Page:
Left Hand Valley Courier - All Local, All The Time

By Aurelia Pollard
Editorial@lhvc.com 

Planning Commission Recommends Approval for Restaurant

 

February 28, 2016



There are two main places to shop and eat in Niwot, but if you’re not familiar with the town you might just miss one of them. Property owners Anne and Jim Postle have a solution to connect these areas, Cottonwood Square and Old Town, which is the Link Building on the corner of Niwot Road and 79th Street.

On Wednesday, Feb. 17, the Boulder County Planning Commission held a public hearing to hear from the staff, property owners and the public about the proposal, and to make a recommendation to the county commissioners. Both Anne and Jim Postle were present, along with many friends and Niwot business owners who showed their support.

Anne explained how they are currently remodeling the second floor of the building to “[turn] a dated building into a class A building and an asset to Niwot.”

She explained that connecting Cottonwood Square and Second Avenue is important to the community, and she believes the building will be a great way to link them together.

“Connectivity between Second Avenue and Cottonwood Square has long been a goal of the Local Improvement District [LID], and of the Niwot Revitalization Committee and the County Commissioners,” Anne said. “This building sits in the prime location to either block or open up this connection. As it currently stands, this building is more of a barrier than a link. Our design with the restaurant use on the main level, allows this connection to occur.”

Her plan is to create an outdoor dining patio underneath the Cottonwood trees on the west side as a visual connection. It will also be bicycle and pedestrian friendly with added sidewalks, bike parking and a bike repair center.

She said the restaurant owners who are interesting in moving into the Link Building have been in Niwot for over 10 years, and they’re looking for a way to expand their business and provide more services for customers.

Julie Ankenbrandt, who is the economic development director and Niwot Business Association (NBA) marketing director, expressed her support for the project.

“I’m here to provide support for the 144 members of the NBA who all concur that this really [will be] a tremendous benefit for the community of Niwot,” she said. “Taking this old building that was this big, dark behemoth and really bringing life and vitality to a corner that has been quiet for so long… We’re so excited that it’s Anne doing [this project] because she’s nothing but a community builder in town.”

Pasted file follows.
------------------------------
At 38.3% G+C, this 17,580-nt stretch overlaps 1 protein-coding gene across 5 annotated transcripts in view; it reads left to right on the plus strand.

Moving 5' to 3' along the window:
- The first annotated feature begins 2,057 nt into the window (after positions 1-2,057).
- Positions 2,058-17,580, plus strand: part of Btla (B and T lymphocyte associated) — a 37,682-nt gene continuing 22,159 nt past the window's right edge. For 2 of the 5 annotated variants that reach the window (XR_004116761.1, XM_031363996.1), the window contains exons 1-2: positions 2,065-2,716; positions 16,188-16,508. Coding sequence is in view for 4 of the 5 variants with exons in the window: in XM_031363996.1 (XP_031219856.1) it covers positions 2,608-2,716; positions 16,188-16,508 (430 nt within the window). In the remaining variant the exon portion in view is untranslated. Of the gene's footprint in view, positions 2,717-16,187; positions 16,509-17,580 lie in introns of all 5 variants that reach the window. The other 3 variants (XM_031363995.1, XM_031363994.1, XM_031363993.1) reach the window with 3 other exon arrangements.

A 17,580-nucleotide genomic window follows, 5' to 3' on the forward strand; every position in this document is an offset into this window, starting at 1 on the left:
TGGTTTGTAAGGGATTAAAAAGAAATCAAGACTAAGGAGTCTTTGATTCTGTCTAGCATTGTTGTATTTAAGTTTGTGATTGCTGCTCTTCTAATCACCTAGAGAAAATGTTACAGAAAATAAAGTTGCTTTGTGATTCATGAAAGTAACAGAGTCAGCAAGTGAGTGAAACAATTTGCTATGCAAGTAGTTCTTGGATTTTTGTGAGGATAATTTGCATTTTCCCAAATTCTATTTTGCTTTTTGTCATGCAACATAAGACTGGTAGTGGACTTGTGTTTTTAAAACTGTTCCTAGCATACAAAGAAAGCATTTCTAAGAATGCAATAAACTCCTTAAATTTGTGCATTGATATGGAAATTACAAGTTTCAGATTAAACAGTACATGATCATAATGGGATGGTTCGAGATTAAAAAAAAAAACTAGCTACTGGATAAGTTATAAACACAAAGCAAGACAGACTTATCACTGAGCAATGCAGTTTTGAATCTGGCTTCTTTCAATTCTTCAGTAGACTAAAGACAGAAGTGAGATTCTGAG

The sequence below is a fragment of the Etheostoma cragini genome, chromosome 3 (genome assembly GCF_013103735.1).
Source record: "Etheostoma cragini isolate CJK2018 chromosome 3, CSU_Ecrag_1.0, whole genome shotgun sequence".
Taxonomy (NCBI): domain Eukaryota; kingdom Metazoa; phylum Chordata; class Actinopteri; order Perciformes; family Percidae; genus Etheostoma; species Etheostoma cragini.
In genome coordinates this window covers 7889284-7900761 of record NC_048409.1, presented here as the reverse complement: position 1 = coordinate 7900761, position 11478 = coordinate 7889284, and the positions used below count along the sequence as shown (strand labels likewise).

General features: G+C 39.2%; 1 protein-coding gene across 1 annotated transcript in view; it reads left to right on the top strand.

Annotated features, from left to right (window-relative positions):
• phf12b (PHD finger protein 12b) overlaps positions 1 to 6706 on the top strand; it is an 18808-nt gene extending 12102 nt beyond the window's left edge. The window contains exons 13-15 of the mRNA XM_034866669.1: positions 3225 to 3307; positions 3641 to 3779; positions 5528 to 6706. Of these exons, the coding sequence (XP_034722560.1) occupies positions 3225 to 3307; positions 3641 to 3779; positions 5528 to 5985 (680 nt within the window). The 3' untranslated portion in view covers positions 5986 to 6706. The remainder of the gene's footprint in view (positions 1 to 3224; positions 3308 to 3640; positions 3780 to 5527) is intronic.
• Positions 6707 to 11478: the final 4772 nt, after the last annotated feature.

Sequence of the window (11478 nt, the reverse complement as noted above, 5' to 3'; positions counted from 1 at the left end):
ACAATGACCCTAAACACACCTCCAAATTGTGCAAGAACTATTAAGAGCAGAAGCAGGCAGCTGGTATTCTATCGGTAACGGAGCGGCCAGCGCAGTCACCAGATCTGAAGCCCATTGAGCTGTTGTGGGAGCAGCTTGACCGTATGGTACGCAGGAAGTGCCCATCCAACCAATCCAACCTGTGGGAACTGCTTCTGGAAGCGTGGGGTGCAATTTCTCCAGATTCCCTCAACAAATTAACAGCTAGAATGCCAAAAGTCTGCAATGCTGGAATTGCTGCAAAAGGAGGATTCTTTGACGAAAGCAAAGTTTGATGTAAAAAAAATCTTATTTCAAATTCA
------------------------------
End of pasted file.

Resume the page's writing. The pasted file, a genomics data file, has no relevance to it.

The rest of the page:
Tim Wise, owner of Wise Buys Antiques in Niwot, said, “The idea of them having the building that they are calling the Link Building become upgraded, is a great boon for the businesses in Niwot,” he said. “As its name suggests, it will be the link from the Cottonwood shopping center to the Second Avenue shopping district. We’re very happy and very supportive of Anne and Jim to have this occur.”

“We feel that all of the conditions listed by planning staff are reasonable, with the exception of the requirement for the electric vehicle charging station…,” Anne explained. “For the comp plan, Niwot businesses are supposed to support the local residents, and not be great economic drivers that bring cars and visitors from outside of Niwot.”

She went on to say it would make more sense for owners of electric vehicles to charge their cars at home, when electricity is less expensive. A typical sedan takes six to eight hours to charge from a 220 volt outlet, and she doesn’t know why this requirement is being imposed on her building.

“This is not a requirement that has ever been imposed on any other business in unincorporated Boulder County, and more community feedback in necessary to determine the right location and appropriate funding mechanism,” she said.

Staff planner Michelle Hoshide, under questioning from the Planning Commission, acknowledged that a charging station had never before been listed as a condition of approval for any other land use application in the county, and acknowledged that it is only a requirement in the land use code that buildings adding more than 50% of existing floor area, or 5,000 square feet add such a feature. The Link building does not include any addition to the existing building.

While Bruce Warren, of Warren, Carlson and Moore LLP, also spoke about his support as an adjacent property owner to the Link Building, he added, “The one thing I would say is that the car charging station, to impose that on one particular building doesn’t make sense to me,” Warren said. “It seems like if it’s going to be done in Niwot, it [should] be a LID function.”

The Planning Commission voted 7-0 to recommend the proposal for approval with conditions: Postle must either put in an electric charging station, put in wiring for a future station, or convince the LID to finance a community charging station at a to-be-determined location. The proposal will next go to the County Commissioners for their review in March.

“Niwot is a very special place,” Postle said. “The residents and local businesses also support each other. My husband and I both live and work in Niwot, the owners of the businesses that are moving both into the office and hopefully the restaurant both live and work in Niwot… All of us care deeply about creating a place that will be an asset to the Niwot community for years to come.”

 

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